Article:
research

Requalification

/riːˈkwɒlɪfɪˈkeɪʃ(ə)n/

 

In a broad sense, requalification implies the emergence of a new quality. The term qualify is here related to the term quality, referring to a list of essential or acquired properties of a person, object or space. Requalification, therefore, refers to a process of change in which a new quality, which is different from the previously attributed one, is acquired. It also includes possible recognition and reinterpretation of latent, pre-existing values. In addition, it seeks ways to enhance the complex value system of objects (Baudrillard 1996), which not only consists of quantitative (functional, economic) values but also includes qualitative ones, such as symbolic and sign values. Requalification can be understood as an aesthetic process in itself, a novel recovery of the aesthetics that emerge through processes that involve artistic sensibility. Such aesthetics celebrate the embodied energies and memories of (urban) artefacts.

 

In general, when it comes to design practice, many terms with the prefix ‘re’ refer to a resource approach strategy, such as reuse, recovery, recuperation, restoration, renovation, refurbishment, repurposing, readjustment, reconfiguration, remodelling and reassembling (Wong 2016). These terms are about action, aimed at extending the life of objects, buildings and spaces by creating a new cycle. Requalification can emerge from diverse design strategies prefixed ‘re’; however, its achievement is a reaching new quality and new aesthetic value which came up from the very juxtaposition of new and old.

 

The essence of requalification is not about what and how to do with existing urban artefacts, but more about how new meanings are triggered. As meaning is always at the core of culture, requalification clearly refers to cultural sustainability because it helps ensure the continuity of artefacts and at the same time stimulate new creativity to reinterpret and transform them.  Here, the challenge regards the scale of the intervention. Many requalification practices are realised from the scales of artefacts up, towards the scales of architecture; thus, it could be applied at the urban scale and territory, so that the meaningful places can be created.

extracted text from:

Davisi Boontharm, “Aesthetics of Requalification: What I See in the Museums of Innocence”, in The Aesthetics of Architecture – Beyond Form. International Yearbook of Aesthetics, Volume 20, eds. Miško Šuvaković and Vladimir Mako (Belgrade: University of Belgrade - Faculty of Architecture, International Association for Aesthetics, The Society for Aesthetics of Architecture and Visual Arts of Serbia, 2020), 130-141.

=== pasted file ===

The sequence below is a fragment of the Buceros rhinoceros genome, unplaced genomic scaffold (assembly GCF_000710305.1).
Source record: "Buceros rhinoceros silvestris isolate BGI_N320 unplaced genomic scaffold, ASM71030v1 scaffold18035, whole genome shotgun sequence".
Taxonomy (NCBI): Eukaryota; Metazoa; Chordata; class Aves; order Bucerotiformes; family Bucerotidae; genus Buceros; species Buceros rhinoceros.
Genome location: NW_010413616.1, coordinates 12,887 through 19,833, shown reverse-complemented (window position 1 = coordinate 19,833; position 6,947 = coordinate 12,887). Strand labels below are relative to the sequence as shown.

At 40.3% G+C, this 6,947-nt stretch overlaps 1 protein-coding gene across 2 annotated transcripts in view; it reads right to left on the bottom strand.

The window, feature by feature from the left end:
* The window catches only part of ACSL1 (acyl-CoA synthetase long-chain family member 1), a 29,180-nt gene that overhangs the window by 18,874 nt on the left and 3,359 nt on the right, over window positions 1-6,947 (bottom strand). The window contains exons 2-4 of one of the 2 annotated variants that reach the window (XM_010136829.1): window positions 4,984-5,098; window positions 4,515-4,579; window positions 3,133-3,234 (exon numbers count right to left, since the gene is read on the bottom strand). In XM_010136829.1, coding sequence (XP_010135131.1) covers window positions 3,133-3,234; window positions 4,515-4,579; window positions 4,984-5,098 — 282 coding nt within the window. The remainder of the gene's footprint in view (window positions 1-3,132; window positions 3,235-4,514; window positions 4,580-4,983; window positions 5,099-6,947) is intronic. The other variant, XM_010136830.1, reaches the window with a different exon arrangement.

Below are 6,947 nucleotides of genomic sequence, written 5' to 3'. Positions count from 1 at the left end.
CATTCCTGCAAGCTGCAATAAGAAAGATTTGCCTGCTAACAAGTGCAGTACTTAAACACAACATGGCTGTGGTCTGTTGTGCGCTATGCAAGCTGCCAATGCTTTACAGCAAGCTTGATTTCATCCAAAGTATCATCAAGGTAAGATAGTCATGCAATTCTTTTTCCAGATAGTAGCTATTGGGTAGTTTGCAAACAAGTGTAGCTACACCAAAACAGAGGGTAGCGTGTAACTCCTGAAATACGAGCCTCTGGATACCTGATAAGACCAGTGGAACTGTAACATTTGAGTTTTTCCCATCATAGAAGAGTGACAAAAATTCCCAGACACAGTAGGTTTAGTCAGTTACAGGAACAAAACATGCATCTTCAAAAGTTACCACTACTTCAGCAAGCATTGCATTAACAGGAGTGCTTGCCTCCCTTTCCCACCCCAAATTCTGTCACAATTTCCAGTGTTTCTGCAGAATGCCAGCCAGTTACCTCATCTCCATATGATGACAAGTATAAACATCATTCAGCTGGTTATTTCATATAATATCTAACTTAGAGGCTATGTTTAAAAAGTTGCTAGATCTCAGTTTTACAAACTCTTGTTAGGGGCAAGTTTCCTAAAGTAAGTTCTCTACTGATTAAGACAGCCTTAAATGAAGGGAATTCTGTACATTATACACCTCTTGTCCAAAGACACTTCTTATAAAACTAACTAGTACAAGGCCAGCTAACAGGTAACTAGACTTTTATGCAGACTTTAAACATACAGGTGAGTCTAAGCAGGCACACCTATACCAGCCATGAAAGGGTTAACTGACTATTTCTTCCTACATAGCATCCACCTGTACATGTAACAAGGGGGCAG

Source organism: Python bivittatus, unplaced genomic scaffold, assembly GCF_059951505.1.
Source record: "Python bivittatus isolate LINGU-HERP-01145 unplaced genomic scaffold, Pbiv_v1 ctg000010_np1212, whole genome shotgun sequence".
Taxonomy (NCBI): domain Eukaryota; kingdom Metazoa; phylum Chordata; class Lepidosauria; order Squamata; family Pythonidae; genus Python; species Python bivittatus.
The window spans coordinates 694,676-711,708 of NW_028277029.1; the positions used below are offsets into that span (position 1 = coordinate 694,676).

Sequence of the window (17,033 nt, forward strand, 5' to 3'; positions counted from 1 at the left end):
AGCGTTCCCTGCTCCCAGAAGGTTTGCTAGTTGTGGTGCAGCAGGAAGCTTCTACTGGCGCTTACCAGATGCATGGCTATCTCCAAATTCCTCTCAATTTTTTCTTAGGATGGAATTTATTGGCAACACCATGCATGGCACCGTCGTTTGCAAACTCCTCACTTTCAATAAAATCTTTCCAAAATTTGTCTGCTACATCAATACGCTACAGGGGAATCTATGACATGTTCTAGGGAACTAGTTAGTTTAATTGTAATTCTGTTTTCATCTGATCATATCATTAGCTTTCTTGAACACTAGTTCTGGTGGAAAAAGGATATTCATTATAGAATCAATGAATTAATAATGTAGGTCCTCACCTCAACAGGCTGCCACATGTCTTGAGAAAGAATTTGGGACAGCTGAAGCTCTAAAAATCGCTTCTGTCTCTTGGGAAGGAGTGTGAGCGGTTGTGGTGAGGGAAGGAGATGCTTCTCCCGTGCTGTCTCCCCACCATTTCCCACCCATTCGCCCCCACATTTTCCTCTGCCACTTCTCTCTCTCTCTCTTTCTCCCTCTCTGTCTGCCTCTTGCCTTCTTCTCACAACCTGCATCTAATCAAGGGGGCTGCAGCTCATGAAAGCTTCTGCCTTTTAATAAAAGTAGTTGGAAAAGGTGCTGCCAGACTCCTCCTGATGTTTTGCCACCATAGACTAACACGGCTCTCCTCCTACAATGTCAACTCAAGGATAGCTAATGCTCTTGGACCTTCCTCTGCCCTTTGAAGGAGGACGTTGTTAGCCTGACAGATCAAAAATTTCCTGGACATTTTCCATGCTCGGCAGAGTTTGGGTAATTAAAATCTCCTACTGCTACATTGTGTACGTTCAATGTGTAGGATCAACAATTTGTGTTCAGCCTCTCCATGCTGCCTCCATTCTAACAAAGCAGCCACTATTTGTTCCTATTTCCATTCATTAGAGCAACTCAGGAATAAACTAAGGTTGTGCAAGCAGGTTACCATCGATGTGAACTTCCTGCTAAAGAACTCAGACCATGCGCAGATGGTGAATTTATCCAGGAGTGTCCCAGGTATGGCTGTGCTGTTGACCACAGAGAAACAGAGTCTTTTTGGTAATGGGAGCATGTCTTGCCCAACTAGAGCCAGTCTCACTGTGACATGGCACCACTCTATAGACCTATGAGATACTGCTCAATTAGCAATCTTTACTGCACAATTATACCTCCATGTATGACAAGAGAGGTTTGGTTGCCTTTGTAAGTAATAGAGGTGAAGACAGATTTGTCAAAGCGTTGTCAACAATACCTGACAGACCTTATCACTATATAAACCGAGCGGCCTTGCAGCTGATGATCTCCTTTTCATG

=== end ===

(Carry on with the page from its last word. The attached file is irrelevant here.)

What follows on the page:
Tokyo Requalified

an on going research project within the Tokyo Studies at I-AUD, Meiji University

We examine in Tokyo how architects and designers contribute to new meaning through requalification. We focus also on social ability that can rethink, care and reattribute the new life and lived experience to building. Here, only a selected list is presented from which we can examine their narratives of recovery and aesthetic achievements.

What I See in the Museums of Innocence” in The Aesthetics of Architecture – Beyond

International Yearbook of Aesthetics, Volume 20

By using the Museum of Innocence as a referential case of requalification, the paper discusses and theorises this concept and explore its quality of aesthetics.

This paper explores bottom-up urban regeneration in Tokyo, Bangkok and Singapore. It looks at the contribution of specific local creativities which, in association with an increasingly popular practice of the reuse of existing urban artefacts, provides a critical contribution to local urban culture. These synergies between reuse and local creativities seem to be capable of generating alternatives to the dominant development trends. Those alternatives promote the local, the ordinary and the banal to the benefit of urban quality. A specific focus of the paper is on requalification of existing places by bottom-up fashion-related activities.

Tokyo Requalified

The narratives of recovery

forthcoming in a+u 2021

We examine in Tokyo how architects and designers contribute to new meaning through requalification. We focus also on social ability that can rethink, care and reattribute the new life and lived experience to building. Here, only a selected list is presented from which we can examine their narratives of recovery and aesthetic achievements.

Urban Design for Super Mature Society

The Journal of Public Space

ISSN 2206-9658

2019 | Vol. 4 n. 4

With our main interest in the research on requalification, the design studio was seeking to explore this concept in urban design scale. This design-research studio tried to identify and later applied the keywords with prefix “RE-s” as statement and conceptual thinking in the production of space.